We are under the microscope
Fernan Federicias microscopic images of plants, bacteria, and crystals are a classic example of finding art in unexpected places.
A couple years ago, Federici was working on his Ph.D. in biological sciences at Cambridge University studying self-organization, the process by which things organize themselves spontaneously and without direction. Like a flock of birds flying together.
More specifically, he was using microscopes and a process called fluorescence microscopy to see if he could identify these kinds of patterns on a cellular level. In fluorescence microscopy, scientists shine a particular kind of light at whatever theyare trying to illuminate and then that substance identifies itself by shining a different color or light back. Sometimes researchers will also attach proteins that they know emit a particular kind of light to substances as a kind of identifier. In the non-microscopic world, it as like using a black light on a stoner poster.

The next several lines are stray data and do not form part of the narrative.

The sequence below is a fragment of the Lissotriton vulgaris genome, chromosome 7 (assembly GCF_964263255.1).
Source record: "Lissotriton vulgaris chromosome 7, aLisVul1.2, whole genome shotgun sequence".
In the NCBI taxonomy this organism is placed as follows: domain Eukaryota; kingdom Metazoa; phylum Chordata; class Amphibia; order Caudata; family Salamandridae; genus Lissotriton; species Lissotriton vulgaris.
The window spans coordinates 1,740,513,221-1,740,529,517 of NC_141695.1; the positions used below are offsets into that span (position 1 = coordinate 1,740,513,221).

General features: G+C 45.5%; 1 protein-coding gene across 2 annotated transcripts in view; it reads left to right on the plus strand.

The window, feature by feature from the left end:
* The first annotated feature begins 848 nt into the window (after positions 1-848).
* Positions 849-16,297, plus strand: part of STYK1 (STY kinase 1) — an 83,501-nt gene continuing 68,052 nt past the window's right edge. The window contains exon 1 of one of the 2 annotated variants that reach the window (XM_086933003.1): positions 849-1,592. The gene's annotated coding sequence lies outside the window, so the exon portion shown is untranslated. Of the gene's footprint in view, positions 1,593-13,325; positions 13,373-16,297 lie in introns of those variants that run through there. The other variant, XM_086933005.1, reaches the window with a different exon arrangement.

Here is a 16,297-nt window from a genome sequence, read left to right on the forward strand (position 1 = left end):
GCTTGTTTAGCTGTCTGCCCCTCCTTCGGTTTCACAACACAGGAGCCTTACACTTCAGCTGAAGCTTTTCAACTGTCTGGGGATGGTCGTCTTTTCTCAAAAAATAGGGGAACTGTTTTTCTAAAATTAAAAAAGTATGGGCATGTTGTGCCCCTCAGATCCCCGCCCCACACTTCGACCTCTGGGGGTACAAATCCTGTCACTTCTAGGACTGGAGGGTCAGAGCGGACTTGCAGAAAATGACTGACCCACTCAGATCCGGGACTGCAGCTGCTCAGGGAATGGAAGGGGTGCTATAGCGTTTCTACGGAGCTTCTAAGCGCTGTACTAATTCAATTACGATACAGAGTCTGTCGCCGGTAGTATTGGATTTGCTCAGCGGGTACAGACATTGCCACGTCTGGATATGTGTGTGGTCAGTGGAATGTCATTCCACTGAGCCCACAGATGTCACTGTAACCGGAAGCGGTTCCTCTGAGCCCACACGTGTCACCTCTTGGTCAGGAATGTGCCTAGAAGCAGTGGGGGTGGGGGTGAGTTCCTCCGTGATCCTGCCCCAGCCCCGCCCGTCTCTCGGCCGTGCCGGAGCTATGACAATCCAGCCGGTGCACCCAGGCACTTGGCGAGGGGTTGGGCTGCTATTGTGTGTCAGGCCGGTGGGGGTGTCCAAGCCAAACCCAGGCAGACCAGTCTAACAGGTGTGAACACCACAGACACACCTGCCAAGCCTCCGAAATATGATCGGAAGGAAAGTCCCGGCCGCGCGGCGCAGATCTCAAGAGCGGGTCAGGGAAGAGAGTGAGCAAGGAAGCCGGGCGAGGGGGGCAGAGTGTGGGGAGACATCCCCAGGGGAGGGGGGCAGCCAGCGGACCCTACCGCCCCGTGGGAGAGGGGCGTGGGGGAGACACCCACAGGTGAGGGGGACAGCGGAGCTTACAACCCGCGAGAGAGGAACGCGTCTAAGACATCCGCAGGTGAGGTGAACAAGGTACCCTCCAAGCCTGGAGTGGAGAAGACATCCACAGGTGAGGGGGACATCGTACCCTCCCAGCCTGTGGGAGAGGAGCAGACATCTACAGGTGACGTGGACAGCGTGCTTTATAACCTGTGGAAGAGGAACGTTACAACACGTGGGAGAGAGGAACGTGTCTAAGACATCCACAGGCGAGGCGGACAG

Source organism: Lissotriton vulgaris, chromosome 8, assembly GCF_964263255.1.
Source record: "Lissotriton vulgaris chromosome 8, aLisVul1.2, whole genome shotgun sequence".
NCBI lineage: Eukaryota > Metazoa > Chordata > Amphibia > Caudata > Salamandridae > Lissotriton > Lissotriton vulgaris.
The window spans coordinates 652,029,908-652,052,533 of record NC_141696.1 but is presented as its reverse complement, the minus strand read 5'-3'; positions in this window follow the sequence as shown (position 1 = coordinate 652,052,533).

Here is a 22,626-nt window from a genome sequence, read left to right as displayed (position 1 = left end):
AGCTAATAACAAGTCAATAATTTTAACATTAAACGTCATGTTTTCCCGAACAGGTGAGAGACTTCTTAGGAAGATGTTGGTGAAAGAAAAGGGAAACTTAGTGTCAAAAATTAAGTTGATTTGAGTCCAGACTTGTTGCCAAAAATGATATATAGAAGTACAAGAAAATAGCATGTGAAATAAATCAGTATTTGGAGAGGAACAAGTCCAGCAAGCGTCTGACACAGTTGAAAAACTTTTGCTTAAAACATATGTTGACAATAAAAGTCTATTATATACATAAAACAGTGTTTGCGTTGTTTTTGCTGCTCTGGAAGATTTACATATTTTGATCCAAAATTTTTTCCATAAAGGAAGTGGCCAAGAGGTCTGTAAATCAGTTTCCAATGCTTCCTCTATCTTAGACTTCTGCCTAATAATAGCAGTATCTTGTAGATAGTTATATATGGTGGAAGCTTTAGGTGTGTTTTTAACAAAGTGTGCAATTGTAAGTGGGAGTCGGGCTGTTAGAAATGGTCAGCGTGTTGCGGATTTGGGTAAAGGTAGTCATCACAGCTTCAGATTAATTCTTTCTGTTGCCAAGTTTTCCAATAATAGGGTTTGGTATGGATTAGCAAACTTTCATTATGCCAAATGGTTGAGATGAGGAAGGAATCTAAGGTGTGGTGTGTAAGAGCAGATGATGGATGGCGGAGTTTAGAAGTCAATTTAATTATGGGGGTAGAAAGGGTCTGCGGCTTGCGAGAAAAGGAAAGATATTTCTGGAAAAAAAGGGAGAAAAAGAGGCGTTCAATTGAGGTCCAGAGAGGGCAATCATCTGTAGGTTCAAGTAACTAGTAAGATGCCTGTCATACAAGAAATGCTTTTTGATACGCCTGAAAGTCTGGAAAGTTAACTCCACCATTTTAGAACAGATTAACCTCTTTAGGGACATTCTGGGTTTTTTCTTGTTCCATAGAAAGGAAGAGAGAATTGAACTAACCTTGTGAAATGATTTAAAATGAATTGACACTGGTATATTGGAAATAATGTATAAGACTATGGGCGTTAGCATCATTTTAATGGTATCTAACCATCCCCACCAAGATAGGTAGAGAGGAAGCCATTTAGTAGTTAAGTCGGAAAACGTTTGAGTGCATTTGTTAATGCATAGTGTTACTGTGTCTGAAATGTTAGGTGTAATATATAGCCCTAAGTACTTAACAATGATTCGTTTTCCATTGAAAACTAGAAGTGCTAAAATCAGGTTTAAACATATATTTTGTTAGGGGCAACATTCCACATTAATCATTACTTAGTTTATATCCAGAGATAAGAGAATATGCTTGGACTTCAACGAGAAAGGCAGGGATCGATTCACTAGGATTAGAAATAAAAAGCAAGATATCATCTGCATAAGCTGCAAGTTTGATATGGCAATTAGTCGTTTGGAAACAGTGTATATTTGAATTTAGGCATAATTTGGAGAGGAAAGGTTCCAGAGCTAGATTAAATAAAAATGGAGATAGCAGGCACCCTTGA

View original post 134 more words